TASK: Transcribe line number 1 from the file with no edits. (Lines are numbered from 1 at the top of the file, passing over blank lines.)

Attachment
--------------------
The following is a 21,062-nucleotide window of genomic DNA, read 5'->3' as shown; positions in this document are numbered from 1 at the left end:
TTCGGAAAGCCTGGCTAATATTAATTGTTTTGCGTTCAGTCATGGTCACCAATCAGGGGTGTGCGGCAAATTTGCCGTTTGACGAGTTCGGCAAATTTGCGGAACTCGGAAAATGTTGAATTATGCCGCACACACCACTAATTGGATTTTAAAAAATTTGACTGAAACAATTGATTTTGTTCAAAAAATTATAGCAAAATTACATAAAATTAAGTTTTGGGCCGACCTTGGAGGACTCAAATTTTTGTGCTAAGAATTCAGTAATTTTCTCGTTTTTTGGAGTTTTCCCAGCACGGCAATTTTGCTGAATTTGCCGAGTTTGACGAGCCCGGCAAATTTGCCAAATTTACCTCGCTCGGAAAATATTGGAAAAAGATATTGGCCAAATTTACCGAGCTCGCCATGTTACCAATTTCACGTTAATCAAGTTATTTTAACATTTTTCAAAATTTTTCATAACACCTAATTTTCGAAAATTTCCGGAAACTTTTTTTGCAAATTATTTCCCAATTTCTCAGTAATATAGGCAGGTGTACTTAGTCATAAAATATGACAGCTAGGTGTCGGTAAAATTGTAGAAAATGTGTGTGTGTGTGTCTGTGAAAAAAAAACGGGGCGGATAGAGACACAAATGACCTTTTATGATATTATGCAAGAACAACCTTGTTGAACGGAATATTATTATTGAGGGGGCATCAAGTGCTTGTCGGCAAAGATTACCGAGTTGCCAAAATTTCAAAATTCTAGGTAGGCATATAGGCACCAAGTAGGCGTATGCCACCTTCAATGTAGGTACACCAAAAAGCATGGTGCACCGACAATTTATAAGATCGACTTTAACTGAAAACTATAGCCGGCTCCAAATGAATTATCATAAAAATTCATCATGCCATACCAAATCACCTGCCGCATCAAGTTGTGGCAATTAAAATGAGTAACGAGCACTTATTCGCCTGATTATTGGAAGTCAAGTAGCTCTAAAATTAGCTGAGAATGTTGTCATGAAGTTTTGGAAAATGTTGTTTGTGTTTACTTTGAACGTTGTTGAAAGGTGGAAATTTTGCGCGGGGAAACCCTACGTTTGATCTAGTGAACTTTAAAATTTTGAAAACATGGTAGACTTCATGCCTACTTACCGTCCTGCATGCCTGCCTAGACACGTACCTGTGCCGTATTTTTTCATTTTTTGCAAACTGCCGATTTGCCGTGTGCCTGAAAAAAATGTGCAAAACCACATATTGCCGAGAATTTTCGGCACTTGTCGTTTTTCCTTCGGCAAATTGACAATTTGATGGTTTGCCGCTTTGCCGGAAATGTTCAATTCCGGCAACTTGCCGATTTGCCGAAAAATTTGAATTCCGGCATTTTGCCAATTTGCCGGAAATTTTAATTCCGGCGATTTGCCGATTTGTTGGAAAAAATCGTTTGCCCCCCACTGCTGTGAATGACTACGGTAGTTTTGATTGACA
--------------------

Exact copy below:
The following is a 21,062-nucleotide window of genomic DNA, read 5'->3' as shown; positions in this document are numbered from 1 at the left end: